Part 2 of my collab with Jessica Peterson and Rubi Jones. Again, I didn't have much time to prepare for this one, so most of our selection was from going through Caitlin (our model and my sister)'s closet. For her BFA final last year her theme was patterns and she made her own patterns and turned it into clothing and then made outfits for everyone in attendance. (I wrote about her show, She Comes In Color here). I thought it would be fun to use them for the shoot. She had also made a number of belts (see below for DIY) which Rubi styled into her hair as a turban. I love how it turned out! Caitlin made the geometric background on Jessica's great blackboard backdrop. Rubi made an awesome tutorial on how to get her curls (she didn't use a curling iron!), which you can find on her blog, She Lets Her Hair Down.
Caitlin was kind enough to show us how to make these belts. And you'll never guess what they were made of. Go ahead, scroll down to the materials.
Materials: two large plastic trash bags (are you kidding?!), yarns in the colors of your choice, scissors
Step 1: Lay flat one of your plastic bags on your workspace.
Step 2: From the bottom right corner, fold the corner like you would a bandana until you reach the other top left corner. This makes it so you have one large trash bag to work with.
Step 3: Twist your trash bag. You will repeat the same process to the other one later.
Step 4: Grab the end of your trash bag and fold the end in about an inch or so.
Step 5: Now grab one of your yarns and tie a knot.
Step 6: Wrap the yarn so you go up close to the end of your folded trash bag and then come back down so you cover your fold. Make sure your wrap is good and tight here so your end won't fall apart.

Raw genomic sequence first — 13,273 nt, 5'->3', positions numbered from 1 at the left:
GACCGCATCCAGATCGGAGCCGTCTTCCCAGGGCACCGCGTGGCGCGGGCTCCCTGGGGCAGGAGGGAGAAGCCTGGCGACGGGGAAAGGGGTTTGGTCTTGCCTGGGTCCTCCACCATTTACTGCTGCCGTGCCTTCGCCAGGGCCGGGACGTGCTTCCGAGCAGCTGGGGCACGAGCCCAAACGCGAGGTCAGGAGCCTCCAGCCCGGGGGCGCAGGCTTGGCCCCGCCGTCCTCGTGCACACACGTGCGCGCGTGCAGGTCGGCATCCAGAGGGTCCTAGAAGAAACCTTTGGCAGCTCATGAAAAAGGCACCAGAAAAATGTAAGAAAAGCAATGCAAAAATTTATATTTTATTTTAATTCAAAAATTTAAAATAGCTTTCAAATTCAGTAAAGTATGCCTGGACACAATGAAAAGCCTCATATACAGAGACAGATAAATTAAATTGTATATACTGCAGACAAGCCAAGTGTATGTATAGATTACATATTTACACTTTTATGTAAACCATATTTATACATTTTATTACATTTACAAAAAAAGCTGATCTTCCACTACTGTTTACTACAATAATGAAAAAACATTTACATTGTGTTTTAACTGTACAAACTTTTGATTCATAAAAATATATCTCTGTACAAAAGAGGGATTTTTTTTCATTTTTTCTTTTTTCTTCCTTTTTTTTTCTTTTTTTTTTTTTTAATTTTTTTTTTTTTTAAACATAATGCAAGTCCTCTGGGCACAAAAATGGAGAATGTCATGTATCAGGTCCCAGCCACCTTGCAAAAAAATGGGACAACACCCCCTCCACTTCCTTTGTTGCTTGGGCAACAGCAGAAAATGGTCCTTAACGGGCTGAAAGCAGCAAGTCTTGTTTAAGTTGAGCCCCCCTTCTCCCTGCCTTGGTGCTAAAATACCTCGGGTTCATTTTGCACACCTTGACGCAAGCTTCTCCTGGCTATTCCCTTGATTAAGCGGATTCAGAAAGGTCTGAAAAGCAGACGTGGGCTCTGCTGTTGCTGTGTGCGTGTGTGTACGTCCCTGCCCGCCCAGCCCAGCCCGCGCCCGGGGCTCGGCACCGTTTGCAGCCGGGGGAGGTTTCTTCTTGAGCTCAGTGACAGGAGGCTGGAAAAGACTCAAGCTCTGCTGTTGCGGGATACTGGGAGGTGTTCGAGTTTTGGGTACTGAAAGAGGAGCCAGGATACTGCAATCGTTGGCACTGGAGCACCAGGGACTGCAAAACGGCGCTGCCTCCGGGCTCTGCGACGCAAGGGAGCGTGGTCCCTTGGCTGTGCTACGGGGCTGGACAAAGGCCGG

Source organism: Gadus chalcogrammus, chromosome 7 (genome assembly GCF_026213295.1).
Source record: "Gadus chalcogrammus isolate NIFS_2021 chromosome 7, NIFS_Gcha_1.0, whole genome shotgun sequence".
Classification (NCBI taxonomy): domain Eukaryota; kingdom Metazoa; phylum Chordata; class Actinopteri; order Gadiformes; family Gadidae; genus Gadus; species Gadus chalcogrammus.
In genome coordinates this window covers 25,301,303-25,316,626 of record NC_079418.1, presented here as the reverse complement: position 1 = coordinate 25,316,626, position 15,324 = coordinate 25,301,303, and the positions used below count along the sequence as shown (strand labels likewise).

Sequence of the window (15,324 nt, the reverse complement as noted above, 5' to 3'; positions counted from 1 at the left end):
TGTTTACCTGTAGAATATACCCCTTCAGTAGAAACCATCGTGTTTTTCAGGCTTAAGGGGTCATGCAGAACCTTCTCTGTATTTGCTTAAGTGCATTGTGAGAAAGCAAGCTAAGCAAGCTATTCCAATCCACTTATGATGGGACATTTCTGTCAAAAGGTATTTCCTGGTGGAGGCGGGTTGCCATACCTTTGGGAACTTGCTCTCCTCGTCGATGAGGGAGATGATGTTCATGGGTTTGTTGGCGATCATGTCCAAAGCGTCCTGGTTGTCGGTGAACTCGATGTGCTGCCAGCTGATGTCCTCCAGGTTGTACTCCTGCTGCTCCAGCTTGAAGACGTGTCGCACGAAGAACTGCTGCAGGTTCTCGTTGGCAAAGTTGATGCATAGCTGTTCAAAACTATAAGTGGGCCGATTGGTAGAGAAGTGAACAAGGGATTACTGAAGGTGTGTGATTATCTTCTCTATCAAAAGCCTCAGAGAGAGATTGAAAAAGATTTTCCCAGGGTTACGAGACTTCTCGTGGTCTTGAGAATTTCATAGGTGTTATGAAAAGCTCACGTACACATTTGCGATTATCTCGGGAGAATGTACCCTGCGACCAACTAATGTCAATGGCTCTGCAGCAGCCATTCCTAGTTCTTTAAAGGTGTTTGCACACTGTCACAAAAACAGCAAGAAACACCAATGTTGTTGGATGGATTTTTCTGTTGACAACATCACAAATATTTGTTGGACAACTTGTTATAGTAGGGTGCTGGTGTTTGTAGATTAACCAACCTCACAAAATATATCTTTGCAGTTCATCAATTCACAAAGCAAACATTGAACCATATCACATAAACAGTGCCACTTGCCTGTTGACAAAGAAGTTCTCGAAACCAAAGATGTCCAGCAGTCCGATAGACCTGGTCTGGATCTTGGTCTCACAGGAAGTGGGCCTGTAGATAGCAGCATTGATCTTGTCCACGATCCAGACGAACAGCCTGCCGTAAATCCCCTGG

Step 7: Keep wrapping your yarn, giving a good 6 inches of length.
Step 8: Making the loop: Fold the end of the already wrapped trash bag. Make sure you have a good sized loop about 2-3" hole.
Step 9: Pinch it tight.
Step 10: Wrap yarn tightly around your pinched bag. Wrap up towards the loop and then back down. This will make it secure.
Step 11: Keep wrapping your yarn another 2-3 inches. You can keep going longer but you can also change the color.
Changing the color of your yarn
Step 1: Cut your yarn, allowing it to have a good length of tail.
Step 2: Grab another color of yarn and tie it around the bag where you ended the last color. Give it about 1/2" space.
Step 3: Make sure you knot the new color so the tail of the last one is under it.
Step 4: Wrap up the yarn close to where you last ended your previous color and then come back down and keep wrapping for as long as you would like.
TIP: The pressure of your wrapping can vary. This helps make it different widths throughout the whole belt.
Step 5: Change up the color whenever you wish to follow step 4.
Step 1: Stop your wrapping until you are about 3-4" from the end of your first trash bag.
Step 2: Grab your other trash bag. Repeat step one.
Step 3: Fold the end of the second trash bag so you have a good clean end.
Step 4: Take your first wrapped trash bag and your new one and overlap the ends.
Step 5: Start wrapping around both of them.
Step 6: Tightly wrap your yarn in multiple places on both of the ends.
Step 7: Now you can go backwards to cover the first bag and keep wrapping until you come bac to the second bag. Keep on wrapping.
Step 8: Keep going until you have a strong joint.
Step 9: Repeat with all the colors you would like.
Folding the end
Step 1: Steop when you are about 2" away from the end.
Step 2: Fold the end and wrap around the yarn to secure it down.
Step 3: Wrap until you reach the end.
Step 1: Fold the end about an inch against the bag.
Step 2: Pinch it tight and wrap it tightly so you cover it all.
Step 3: Once you feel like you covered everything up, tie a knot through the hole of the pinched end.
Step 4: Cut your yarn so you have about an inch of tail.
Step 5: Grab your scissors and use it to tuck your tail in the little hole of the pinched end.
There you go! Use it as a belt, headpiece, necklace. The sky's the limit!
Hair (and tutorial on how to get her non-curling iron curls) by Rubi Jones of She Lets Her Hair Down
DIY by Caitlin Watson
Concept and styling by me